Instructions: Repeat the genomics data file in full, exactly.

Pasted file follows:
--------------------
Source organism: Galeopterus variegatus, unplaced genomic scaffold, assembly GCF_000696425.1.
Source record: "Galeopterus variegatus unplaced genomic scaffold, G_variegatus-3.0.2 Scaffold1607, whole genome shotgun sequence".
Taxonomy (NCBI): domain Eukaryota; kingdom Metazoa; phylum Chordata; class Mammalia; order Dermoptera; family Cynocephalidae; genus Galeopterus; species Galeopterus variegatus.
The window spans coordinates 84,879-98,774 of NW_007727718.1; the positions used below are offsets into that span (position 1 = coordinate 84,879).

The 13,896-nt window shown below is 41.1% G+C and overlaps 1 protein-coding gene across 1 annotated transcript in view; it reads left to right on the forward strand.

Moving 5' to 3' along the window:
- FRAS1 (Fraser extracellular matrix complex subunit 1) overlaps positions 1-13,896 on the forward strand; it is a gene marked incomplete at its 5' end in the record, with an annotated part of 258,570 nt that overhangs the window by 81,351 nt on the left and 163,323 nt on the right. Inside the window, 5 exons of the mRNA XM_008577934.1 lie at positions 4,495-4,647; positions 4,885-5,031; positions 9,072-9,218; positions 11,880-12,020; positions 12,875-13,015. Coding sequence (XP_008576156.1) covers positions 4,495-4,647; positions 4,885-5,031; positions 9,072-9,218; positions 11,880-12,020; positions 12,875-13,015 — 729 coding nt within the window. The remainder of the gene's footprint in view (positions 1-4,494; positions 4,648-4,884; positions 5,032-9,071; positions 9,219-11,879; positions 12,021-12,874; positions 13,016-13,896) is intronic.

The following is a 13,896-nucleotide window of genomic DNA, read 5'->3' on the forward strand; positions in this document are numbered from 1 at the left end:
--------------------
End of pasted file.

Source organism: Galeopterus variegatus, unplaced genomic scaffold, assembly GCF_000696425.1.
Source record: "Galeopterus variegatus unplaced genomic scaffold, G_variegatus-3.0.2 Scaffold1607, whole genome shotgun sequence".
Taxonomy (NCBI): domain Eukaryota; kingdom Metazoa; phylum Chordata; class Mammalia; order Dermoptera; family Cynocephalidae; genus Galeopterus; species Galeopterus variegatus.
The window spans coordinates 84,879-98,774 of NW_007727718.1; the positions used below are offsets into that span (position 1 = coordinate 84,879).

The 13,896-nt window shown below is 41.1% G+C and overlaps 1 protein-coding gene across 1 annotated transcript in view; it reads left to right on the forward strand.

Moving 5' to 3' along the window:
- FRAS1 (Fraser extracellular matrix complex subunit 1) overlaps positions 1-13,896 on the forward strand; it is a gene marked incomplete at its 5' end in the record, with an annotated part of 258,570 nt that overhangs the window by 81,351 nt on the left and 163,323 nt on the right. Inside the window, 5 exons of the mRNA XM_008577934.1 lie at positions 4,495-4,647; positions 4,885-5,031; positions 9,072-9,218; positions 11,880-12,020; positions 12,875-13,015. Coding sequence (XP_008576156.1) covers positions 4,495-4,647; positions 4,885-5,031; positions 9,072-9,218; positions 11,880-12,020; positions 12,875-13,015 — 729 coding nt within the window. The remainder of the gene's footprint in view (positions 1-4,494; positions 4,648-4,884; positions 5,032-9,071; positions 9,219-11,879; positions 12,021-12,874; positions 13,016-13,896) is intronic.

The following is a 13,896-nucleotide window of genomic DNA, read 5'->3' on the forward strand; positions in this document are numbered from 1 at the left end: